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Dow, S&P Gain Third Straight Day; Fed Buying Evident
(Simultaneously published at Money Daily)
Friday, March 27, 2020, 9:20 am ET
There are signs everywhere that the Federal Reserve has taken an active role in the stock market, especially in the US, but probably abroad as well, in cahoots with their central bank partners, as stocks have recovered sharply over the past three days after being battered by fears stemming from the coronavirus global pandemic, or COVID-19.
Probably the most glaring evidence - outside of the Dow's near-500-point gain in the final 12 minutes of trading Thursday - is the ballooning of the Fed's balance sheet, which has grown by $507,323,000,000 ($507.323 billion) in just seven days, from March 18 to the 25th.
Being almost completely transparent, the Fed, in recent days has announced that they would purchase everything from municipal debt, to corporate debt, to exchange traded funds (ETFs) in the open market in order to "stabilize" the situation. There's one good reason why the Dow was up 1,351 points on a day that started with the announcement that more than three million Americans has lost their jobs in the past week, and it's because the Federal Reserve, with literally unlimited amounts of buying power, was actively in the market.
While this will come as a surprise to pretty much 90% of all Americans, central bank direct activity in equity markets has been an open secret in financial circles for at least the past decade. The Swiss National Bank (SNB) and Bank of Japan are major shareholders in many corporations, including Apple (AAPL) and many others. The BOJ has been buying ETFs in earnest since as early as 2012, when their balance sheet exploded from 150 trillion yen ($138 billion US) to 550 ($506 billion US). Today, the Bank of Japan owns stocks and bonds equal to the country's entire economic output, or 100% of GDP. In essence, the Bank of Japan owns the Japanese economy. It is the Japanese economy and a similar scenario is beginning to emerge in the United States, and likely in the European Union as well.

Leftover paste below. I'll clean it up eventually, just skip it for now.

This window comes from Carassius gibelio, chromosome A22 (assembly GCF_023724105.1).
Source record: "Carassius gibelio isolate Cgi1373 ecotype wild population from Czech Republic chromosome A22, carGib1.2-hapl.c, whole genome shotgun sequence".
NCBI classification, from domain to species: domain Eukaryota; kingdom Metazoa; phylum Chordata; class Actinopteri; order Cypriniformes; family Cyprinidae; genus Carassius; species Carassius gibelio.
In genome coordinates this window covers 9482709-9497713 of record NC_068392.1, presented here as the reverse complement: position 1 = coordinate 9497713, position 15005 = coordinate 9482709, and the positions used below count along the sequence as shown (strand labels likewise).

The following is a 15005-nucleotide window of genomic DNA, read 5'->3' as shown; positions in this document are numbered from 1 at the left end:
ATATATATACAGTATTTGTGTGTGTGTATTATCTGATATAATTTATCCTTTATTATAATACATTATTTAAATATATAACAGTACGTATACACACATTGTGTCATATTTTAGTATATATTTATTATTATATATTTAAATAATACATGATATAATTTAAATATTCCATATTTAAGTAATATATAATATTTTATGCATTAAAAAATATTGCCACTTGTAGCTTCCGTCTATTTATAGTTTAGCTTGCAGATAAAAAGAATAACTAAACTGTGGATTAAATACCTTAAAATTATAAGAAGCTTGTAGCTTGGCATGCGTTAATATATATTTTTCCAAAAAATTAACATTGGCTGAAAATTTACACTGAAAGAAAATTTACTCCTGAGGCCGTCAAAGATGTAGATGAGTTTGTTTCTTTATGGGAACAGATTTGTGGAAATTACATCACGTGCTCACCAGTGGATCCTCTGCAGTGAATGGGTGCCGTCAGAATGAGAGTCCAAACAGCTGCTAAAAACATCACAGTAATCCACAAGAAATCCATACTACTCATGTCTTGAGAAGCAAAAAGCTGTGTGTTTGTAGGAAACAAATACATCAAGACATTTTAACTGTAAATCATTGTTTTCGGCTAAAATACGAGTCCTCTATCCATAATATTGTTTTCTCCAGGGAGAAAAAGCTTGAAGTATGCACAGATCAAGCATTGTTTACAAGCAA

Other independent central banks in Australia, Canada, England, Brazil, and elsewhere are probably considering doing the same in their stock markets if they haven't already.
It's not as though central banks are complete foreigners to intervention in markets. They've completely distorted the capital markets for years, buying up agency (government) debt and mortgage-backed securities en masse before and after the Great Financial Crisis in 2007-09 to the point at which trillions of dollars in government bonds carry negative yields.
So, instead of just buying debt, why not stocks? Ask your broker. I'm sure he or she will have a ready answer after convulsing on the floor in either laughter or tears.
Elsewhere, treasury yields fell across the spectrum, the 10-year note checking in at 0.83%. Gold and silver have returned to being an afterthought in the futures market and largely unavailable in physical quantities. Gold is still testing recent multi-year highs, closing up $11.60 on Thursday to $1624.50 per ounce. Silver closed down slightly to $14.41 in the futures market. Meanwhile, dealers report widespread shortages amid massive demand for "everyman's gold."